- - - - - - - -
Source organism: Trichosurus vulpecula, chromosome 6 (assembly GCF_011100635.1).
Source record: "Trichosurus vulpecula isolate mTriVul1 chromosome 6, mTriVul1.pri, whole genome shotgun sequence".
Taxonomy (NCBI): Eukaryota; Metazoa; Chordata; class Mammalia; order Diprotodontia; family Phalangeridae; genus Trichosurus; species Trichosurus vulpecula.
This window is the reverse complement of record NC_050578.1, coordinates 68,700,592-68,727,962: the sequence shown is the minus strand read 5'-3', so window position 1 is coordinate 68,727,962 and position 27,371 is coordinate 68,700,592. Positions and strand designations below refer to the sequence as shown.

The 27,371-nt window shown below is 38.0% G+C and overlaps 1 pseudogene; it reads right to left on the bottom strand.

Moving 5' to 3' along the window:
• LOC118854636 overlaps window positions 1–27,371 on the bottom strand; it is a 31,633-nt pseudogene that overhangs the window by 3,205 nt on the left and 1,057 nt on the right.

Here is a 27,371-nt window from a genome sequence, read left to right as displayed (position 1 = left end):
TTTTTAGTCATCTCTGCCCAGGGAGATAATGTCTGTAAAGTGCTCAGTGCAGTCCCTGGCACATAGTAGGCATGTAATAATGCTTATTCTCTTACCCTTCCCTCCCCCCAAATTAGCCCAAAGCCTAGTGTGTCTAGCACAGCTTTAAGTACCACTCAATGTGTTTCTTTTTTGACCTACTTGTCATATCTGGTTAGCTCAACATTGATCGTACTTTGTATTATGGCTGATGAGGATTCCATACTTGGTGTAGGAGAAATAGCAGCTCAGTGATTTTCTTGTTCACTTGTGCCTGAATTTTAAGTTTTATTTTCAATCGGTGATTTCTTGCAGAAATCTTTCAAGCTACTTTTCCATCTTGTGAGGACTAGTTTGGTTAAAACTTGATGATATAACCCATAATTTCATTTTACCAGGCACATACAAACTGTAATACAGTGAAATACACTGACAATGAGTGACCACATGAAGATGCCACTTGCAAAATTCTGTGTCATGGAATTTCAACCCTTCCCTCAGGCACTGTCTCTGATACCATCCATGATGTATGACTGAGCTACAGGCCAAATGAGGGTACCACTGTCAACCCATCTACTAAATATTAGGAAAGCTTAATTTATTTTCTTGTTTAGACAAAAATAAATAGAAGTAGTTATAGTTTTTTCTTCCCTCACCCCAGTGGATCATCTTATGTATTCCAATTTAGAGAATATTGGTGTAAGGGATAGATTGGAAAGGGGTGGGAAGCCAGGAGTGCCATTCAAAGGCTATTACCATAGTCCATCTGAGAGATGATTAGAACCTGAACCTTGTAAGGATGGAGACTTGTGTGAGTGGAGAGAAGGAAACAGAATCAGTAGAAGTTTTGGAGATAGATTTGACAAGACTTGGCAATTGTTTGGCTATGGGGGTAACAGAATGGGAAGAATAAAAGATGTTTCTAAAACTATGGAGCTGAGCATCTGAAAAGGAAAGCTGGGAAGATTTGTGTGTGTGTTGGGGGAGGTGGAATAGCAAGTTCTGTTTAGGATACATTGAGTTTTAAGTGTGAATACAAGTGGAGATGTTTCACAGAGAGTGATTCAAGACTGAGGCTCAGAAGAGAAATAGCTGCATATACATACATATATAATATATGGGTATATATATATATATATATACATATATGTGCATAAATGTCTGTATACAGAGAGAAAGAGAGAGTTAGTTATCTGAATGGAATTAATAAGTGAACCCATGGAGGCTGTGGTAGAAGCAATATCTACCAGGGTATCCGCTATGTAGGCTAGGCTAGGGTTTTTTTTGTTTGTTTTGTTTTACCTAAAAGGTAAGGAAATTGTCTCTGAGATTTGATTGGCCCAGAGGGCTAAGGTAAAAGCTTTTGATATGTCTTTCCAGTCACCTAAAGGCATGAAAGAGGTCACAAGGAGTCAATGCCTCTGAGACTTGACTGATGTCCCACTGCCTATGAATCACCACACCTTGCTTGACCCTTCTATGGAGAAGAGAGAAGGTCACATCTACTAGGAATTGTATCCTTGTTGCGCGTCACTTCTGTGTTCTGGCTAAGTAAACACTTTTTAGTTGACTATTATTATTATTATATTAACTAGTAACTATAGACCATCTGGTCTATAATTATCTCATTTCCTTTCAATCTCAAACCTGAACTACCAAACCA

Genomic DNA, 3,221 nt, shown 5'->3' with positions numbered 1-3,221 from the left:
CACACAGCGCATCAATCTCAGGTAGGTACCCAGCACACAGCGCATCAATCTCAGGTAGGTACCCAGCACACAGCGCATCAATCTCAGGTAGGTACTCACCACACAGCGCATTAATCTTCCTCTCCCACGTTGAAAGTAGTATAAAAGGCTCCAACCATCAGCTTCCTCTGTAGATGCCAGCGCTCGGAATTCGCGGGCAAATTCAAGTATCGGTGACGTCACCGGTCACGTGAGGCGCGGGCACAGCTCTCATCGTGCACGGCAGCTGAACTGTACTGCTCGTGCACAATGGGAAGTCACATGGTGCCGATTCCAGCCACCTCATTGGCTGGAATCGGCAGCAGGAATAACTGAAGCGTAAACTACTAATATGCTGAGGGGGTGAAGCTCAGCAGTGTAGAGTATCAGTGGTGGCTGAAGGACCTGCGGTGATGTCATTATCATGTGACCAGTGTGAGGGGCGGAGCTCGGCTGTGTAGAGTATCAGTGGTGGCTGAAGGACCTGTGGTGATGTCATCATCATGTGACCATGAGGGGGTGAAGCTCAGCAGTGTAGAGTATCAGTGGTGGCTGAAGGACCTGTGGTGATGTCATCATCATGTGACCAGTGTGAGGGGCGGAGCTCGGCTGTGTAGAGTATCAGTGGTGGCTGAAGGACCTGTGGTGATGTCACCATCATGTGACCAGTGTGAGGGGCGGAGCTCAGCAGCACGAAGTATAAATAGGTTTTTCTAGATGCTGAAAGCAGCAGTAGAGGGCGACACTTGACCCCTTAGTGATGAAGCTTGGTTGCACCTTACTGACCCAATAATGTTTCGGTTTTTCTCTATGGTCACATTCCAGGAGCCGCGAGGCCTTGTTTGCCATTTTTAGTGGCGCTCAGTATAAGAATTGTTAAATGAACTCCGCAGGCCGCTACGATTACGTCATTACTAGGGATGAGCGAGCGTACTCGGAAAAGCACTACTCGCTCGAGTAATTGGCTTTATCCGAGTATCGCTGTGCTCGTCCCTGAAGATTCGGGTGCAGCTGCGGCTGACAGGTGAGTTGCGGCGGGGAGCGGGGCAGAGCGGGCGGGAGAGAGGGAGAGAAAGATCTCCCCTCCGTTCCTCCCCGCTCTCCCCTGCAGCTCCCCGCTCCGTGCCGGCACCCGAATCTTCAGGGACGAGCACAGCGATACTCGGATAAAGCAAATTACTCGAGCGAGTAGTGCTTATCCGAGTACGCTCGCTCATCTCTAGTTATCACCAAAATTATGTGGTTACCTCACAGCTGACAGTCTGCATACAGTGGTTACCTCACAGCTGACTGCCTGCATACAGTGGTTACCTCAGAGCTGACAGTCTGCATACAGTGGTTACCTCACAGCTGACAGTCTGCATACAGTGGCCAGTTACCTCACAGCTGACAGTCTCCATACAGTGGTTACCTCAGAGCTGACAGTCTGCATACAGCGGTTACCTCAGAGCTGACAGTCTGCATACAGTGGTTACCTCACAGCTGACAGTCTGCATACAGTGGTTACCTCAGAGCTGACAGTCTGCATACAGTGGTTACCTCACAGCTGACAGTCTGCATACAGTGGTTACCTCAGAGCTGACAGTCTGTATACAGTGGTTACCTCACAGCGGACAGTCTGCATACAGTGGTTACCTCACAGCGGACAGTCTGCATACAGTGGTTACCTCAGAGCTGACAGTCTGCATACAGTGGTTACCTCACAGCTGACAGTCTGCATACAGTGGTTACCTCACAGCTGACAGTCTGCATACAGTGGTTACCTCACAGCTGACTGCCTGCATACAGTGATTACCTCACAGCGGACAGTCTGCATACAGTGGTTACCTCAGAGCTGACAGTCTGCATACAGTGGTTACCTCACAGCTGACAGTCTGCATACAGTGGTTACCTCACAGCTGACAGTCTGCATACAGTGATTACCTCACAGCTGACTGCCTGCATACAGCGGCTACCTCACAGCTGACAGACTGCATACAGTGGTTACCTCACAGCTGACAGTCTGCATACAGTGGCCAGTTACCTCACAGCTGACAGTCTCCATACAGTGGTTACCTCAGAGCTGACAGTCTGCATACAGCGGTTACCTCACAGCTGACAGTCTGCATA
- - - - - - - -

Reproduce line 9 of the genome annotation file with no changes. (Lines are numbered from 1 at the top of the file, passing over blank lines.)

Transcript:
TTTTTAGTCATCTCTGCCCAGGGAGATAATGTCTGTAAAGTGCTCAGTGCAGTCCCTGGCACATAGTAGGCATGTAATAATGCTTATTCTCTTACCCTTCCCTCCCCCCAAATTAGCCCAAAGCCTAGTGTGTCTAGCACAGCTTTAAGTACCACTCAATGTGTTTCTTTTTTGACCTACTTGTCATATCTGGTTAGCTCAACATTGATCGTACTTTGTATTATGGCTGATGAGGATTCCATACTTGGTGTAGGAGAAATAGCAGCTCAGTGATTTTCTTGTTCACTTGTGCCTGAATTTTAAGTTTTATTTTCAATCGGTGATTTCTTGCAGAAATCTTTCAAGCTACTTTTCCATCTTGTGAGGACTAGTTTGGTTAAAACTTGATGATATAACCCATAATTTCATTTTACCAGGCACATACAAACTGTAATACAGTGAAATACACTGACAATGAGTGACCACATGAAGATGCCACTTGCAAAATTCTGTGTCATGGAATTTCAACCCTTCCCTCAGGCACTGTCTCTGATACCATCCATGATGTATGACTGAGCTACAGGCCAAATGAGGGTACCACTGTCAACCCATCTACTAAATATTAGGAAAGCTTAATTTATTTTCTTGTTTAGACAAAAATAAATAGAAGTAGTTATAGTTTTTTCTTCCCTCACCCCAGTGGATCATCTTATGTATTCCAATTTAGAGAATATTGGTGTAAGGGATAGATTGGAAAGGGGTGGGAAGCCAGGAGTGCCATTCAAAGGCTATTACCATAGTCCATCTGAGAGATGATTAGAACCTGAACCTTGTAAGGATGGAGACTTGTGTGAGTGGAGAGAAGGAAACAGAATCAGTAGAAGTTTTGGAGATAGATTTGACAAGACTTGGCAATTGTTTGGCTATGGGGGTAACAGAATGGGAAGAATAAAAGATGTTTCTAAAACTATGGAGCTGAGCATCTGAAAAGGAAAGCTGGGAAGATTTGTGTGTGTGTTGGGGGAGGTGGAATAGCAAGTTCTGTTTAGGATACATTGAGTTTTAAGTGTGAATACAAGTGGAGATGTTTCACAGAGAGTGATTCAAGACTGAGGCTCAGAAGAGAAATAGCTGCATATACATACATATATAATATATGGGTATATATATATATATATATACATATATGTGCATAAATGTCTGTATACAGAGAGAAAGAGAGAGTTAGTTATCTGAATGGAATTAATAAGTGAACCCATGGAGGCTGTGGTAGAAGCAATATCTACCAGGGTATCCGCTATGTAGGCTAGGCTAGGGTTTTTTTTGTTTGTTTTGTTTTACCTAAAAGGTAAGGAAATTGTCTCTGAGATTTGATTGGCCCAGAGGGCTAAGGTAAAAGCTTTTGATATGTCTTTCCAGTCACCTAAAGGCATGAAAGAGGTCACAAGGAGTCAATGCCTCTGAGACTTGACTGATGTCCCACTGCCTATGAATCACCACACCTTGCTTGACCCTTCTATGGAGAAGAGAGAAGGTCACATCTACTAGGAATTGTATCCTTGTTGCGCGTCACTTCTGTGTTCTGGCTAAGTAAACACTTTTTAGTTGACTATTATTATTATTATATTAACTAGTAACTATAGACCATCTGGTCTATAATTATCTCATTTCCTTTCAATCTCAAACCTGAACTACCAAACCA